Brexit has lessons for an Indyref2

Written by Colin Mair on 22 January 2019 in Comment

Former Improvement Service chief Colin Mair says the case for a second indendence referendum was learn from the Brexit guddle

Colin Mair - Improvement Service

Brexit has been argued to make the case for independence clearly: Scotland voted to remain but finds itself leaving Europe because it is part of a UK permanently dominated by English preferences.

The argument suggests the only way of avoiding this domination is to become independent as even a federal model could not resolve the numerical imbalance between the populations of Scotland and England.

Paradoxically, however, many of the arguments put forward against Brexit could also be seen as arguments against independence.

‘It is nuts to leave an economic partnership that accounts for a large proportion of our trade’ could be seen to be at least as true of Scotland’s membership of the UK as it is of the UK’s membership of Europe.

Equally, if it is wrong to abruptly abandon a partnership of over 40 years’ duration, it might seem almost mad to abandon one of over 300 years standing.

If Brexit should not proceed until every last detail of future customs, trade and immigration arrangements are sorted out, would that not apply to independence as well? If the Brexit referendum imposed a binary framework on very complex, non-binary issues, might that not also be true of an indyref2?

The issues around Brexit and around independence are fundamentally different: the former is largely about how the UK uses its sovereignty while the latter is about whether Scotland has sovereignty at all. However, there are potential lessons from Brexit that should inform how the case for independence is taken forwards to a future referendum.

Much of what has emerged from the absence of detailed thinking and planning about Brexit also potentially applies to an Indyref2. The broad question of independence implies more detailed questions about what our future trading, customs, currency, border control etc. arrangements with the rest of the UK, and Europe, will look like.

 The Brexit experience suggests that asking a broad question in the absence of detail on such matters is less than helpful, and that a referendum might usefully come at the end of a process of discussion and negotiation, not at the beginning.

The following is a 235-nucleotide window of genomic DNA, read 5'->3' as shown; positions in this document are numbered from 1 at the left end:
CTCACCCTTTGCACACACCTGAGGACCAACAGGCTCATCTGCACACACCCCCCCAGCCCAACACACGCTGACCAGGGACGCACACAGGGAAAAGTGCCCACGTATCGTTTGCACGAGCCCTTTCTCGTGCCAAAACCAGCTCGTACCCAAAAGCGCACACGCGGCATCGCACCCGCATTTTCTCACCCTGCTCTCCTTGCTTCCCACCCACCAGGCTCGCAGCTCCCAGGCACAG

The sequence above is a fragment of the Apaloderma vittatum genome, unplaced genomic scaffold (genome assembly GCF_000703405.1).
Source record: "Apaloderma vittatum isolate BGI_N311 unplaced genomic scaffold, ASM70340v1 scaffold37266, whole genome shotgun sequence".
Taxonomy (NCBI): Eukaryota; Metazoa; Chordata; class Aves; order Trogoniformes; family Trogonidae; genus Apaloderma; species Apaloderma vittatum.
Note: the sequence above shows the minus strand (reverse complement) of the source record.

If that is right, a lot of what was dismissed as merely disruptive, or “project fear” in the first referendum may be detail that it is necessary to have sorted in advance.

In reality, the absence of credible detail on key issues like currency or EU status probably swung indyref1 towards the no vote and therefore needs addressed respectfully in any future campaigning.

A second learning point from Brexit is about the limits and dangers of identity politics if unrelated to coherent vision and commitments. “Taking back control” was a key theme in both the 2014 vote and the Brexit referendum.

Exactly what we wanted control for, and what we wanted to do with it, was not sufficiently clearly articulated. In the Brexit context, this has allowed people with otherwise democratically unsellable social and economic views to hide behind national identity and sovereignty, and in indyref1 it made independence seem like a weird end in itself, rather than as the route to a better Scotland.

Asking people to vote for independence on largely identity grounds, and leaving discussion about the Scotland we want until independence was won, did not work as a strategy last time round and is even less likely to work after the Brexit experience.

It is understandable there is fear of linking independence to particular policy agendas, and the risk of putting some potential supporters off because of that, but identity is about values and commitments.

 Beyond those unshakeably for or against independence, most other people want a clear purpose to what they support and some honesty about costs as well as benefits. That was not done well enough in the Brexit referendum or in the first independence referendum.

The final lesson from both indyref1 and the Brexit experience is that polarisation and animosity is unlikely to help during or after a referendum. Characterising those who hold different views as the “enemy” or “traitors” makes it harder to move on after what will almost always be close results. In Brexit, it has made getting to credible, positive future options difficult as controversy drowns out objectivity and totemic “red lines “close down the space for creative thought.